far, excellent assassins, but if any one of you touches a hair of
Nevers's head he will find that the joke is two-edged, like my sword. If
Nevers must die, it shall be in honorable battle and by my hands, but not
by yours, while Lagardere lives."

Æsop commented, sneeringly: "Lagardere is not immortal."

Staupitz grunted, angrily: "Shall one man dictate to nine?" and made an
appealing gesture to his comrades, inciting them against their censor.

Lagardere faced their menaces with the contemptuous indifference with
which a mastiff might have faced as many rats. He commanded, imperiously:
"Pack off, the whole gang of you, and leave Nevers to me!"

The bravos still buzzed and grumbled: Cocardasse rubbed his chin
thoughtfully; Passepoil pinched his long nose. The situation was becoming
critical. Lagardere was Lagardere, but he was only one man, after all, in
a narrow room, against great odds. Truly, the odds would be diminished if
the quarrel came to actual blows, for Cocardasse was resolved, and he
knew that Passepoil was resolved also, to side with Lagardere in such an
emergency. But even with the situation thus altered the result could only
be unnecessary bloodshed, which would be bad, for, if Lagardere was their
dear Little Parisian, the others were also their comrades. Further, it
would mean the postponing, probably the abandonment, of their enterprise
against Nevers, which would be much worse. Cocardasse plucked the Norman
to him with a strong finger and thumb, and whispered in his ear: "Get the
boys away and shift the keys."

Passepoil nodded, and glided discreetly among the bravos huddled together
at the table, whispering the words of Cocardasse in the ears of each.

Lagardere frowned at this mystery. "What are you whispering?" he asked,
angrily.

Cocardasse explained, plausibly. "Only that if you wanted to keep Nevers
to yourself--"

Passepoil interrupted, concluding: "It mattered little who did the job."

By this time the bravos, who at the beginning of the quarrel had unhooked
their rapiers from the wall, were now pulling their cloaks about them and
making for the main door. The Italian, the Breton, the Spaniard, the
Biscayan, and the Portuguese filed out into the passage, followed by
Æsop, who turned to pay Lagardere a mocking salutation and to say,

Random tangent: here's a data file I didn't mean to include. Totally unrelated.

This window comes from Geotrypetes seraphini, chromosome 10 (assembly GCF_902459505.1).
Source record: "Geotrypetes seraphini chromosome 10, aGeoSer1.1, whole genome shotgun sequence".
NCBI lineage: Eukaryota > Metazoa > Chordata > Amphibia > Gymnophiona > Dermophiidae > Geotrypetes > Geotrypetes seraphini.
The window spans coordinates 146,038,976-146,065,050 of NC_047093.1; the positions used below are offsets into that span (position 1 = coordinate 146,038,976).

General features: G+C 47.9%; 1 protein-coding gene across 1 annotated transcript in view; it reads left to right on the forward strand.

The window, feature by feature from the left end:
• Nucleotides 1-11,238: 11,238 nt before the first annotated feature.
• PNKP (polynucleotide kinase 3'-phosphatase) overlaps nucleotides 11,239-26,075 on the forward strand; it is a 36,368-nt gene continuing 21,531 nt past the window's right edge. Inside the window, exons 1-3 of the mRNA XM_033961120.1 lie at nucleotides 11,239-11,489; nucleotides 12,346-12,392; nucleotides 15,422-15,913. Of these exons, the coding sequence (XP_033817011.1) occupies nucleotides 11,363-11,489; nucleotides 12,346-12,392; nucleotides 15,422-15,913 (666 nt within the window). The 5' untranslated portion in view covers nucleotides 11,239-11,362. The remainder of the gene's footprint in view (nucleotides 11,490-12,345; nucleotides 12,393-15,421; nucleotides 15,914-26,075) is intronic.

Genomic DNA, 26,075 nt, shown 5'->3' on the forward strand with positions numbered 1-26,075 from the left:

tauntingly: "So good-night, gallant captain."

Staupitz, with an air of surly carelessness, sauntered down to the only
other door in the room, the door that led to the domestic offices of the
Inn. While he did so, Cocardasse held out his hand to Lagardere in sign
of amity, but Lagardere refused it. "I am no precisian," he said. "I have
kept vile company. I would not deny my hand to a hang-man. But the most
tolerant philosopher has his dislikes, and mine are assassins."

Cocardasse sighed, and made for the main door, followed by Passepoil, who
said, wistfully, "Adieu, Little Parisian," a greeting of which Lagardere
took no notice.

Now, while Æsop had been saying his taunting farewell to Lagardere he had
been standing with his back to the door, and with his left hand had
dexterously abstracted the key. Also, while Cocardasse had been
endeavoring to gain a clasp of the hand from Lagardere, Staupitz had
quietly locked the door leading to the kitchen and put that key in his
pocket. Now Staupitz, Cocardasse, and Passepoil went in their turn
through the main door and drew it behind them.

Lagardere seated himself at the table with a sigh of relief as he heard
the heavy feet trampling down the passage, but his relief did not last
long. His quick ears caught a sound that was undoubtedly the click of a
key in a lock, followed by the shuffle of cautiously retiring feet. He
instantly sprang to his feet, and, rushing to the main door, caught at
the handle and found the door firmly locked.

"Damn them!" he cried; "they have locked the door." Then he began to
shout, furiously, calling first upon Cocardasse, and then upon Passepoil
by name to open the door immediately, knowing these two to be his friends
among the gang of rascals. But no answer came to his cries, and, vigorous